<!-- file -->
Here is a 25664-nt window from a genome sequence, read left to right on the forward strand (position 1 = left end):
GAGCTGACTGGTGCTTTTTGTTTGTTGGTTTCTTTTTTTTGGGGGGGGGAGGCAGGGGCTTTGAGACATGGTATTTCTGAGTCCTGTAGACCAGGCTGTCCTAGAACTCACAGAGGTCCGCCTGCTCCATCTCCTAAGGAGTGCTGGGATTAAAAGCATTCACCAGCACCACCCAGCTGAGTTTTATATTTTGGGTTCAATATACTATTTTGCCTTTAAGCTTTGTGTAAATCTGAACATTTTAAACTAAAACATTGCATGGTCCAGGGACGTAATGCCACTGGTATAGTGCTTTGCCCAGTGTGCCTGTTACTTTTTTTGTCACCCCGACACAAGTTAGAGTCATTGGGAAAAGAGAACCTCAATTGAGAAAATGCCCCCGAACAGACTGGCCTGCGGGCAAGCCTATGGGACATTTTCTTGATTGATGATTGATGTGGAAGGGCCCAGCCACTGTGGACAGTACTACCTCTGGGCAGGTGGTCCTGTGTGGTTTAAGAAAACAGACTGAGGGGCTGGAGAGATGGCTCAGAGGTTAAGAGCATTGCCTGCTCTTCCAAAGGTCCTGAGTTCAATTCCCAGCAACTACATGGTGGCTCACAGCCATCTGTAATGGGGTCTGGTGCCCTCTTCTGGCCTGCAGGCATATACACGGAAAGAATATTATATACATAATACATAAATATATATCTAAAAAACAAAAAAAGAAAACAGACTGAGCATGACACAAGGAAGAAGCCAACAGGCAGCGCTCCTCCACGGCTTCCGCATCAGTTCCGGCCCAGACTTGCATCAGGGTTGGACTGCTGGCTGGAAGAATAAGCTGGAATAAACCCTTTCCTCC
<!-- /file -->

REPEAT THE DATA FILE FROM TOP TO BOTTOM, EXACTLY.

Here is a 25664-nt window from a genome sequence, read left to right on the forward strand (position 1 = left end):
GAGCTGACTGGTGCTTTTTGTTTGTTGGTTTCTTTTTTTTGGGGGGGGGAGGCAGGGGCTTTGAGACATGGTATTTCTGAGTCCTGTAGACCAGGCTGTCCTAGAACTCACAGAGGTCCGCCTGCTCCATCTCCTAAGGAGTGCTGGGATTAAAAGCATTCACCAGCACCACCCAGCTGAGTTTTATATTTTGGGTTCAATATACTATTTTGCCTTTAAGCTTTGTGTAAATCTGAACATTTTAAACTAAAACATTGCATGGTCCAGGGACGTAATGCCACTGGTATAGTGCTTTGCCCAGTGTGCCTGTTACTTTTTTTGTCACCCCGACACAAGTTAGAGTCATTGGGAAAAGAGAACCTCAATTGAGAAAATGCCCCCGAACAGACTGGCCTGCGGGCAAGCCTATGGGACATTTTCTTGATTGATGATTGATGTGGAAGGGCCCAGCCACTGTGGACAGTACTACCTCTGGGCAGGTGGTCCTGTGTGGTTTAAGAAAACAGACTGAGGGGCTGGAGAGATGGCTCAGAGGTTAAGAGCATTGCCTGCTCTTCCAAAGGTCCTGAGTTCAATTCCCAGCAACTACATGGTGGCTCACAGCCATCTGTAATGGGGTCTGGTGCCCTCTTCTGGCCTGCAGGCATATACACGGAAAGAATATTATATACATAATACATAAATATATATCTAAAAAACAAAAAAAGAAAACAGACTGAGCATGACACAAGGAAGAAGCCAACAGGCAGCGCTCCTCCACGGCTTCCGCATCAGTTCCGGCCCAGACTTGCATCAGGGTTGGACTGCTGGCTGGAAGAATAAGCTGGAATAAACCCTTTCCTCC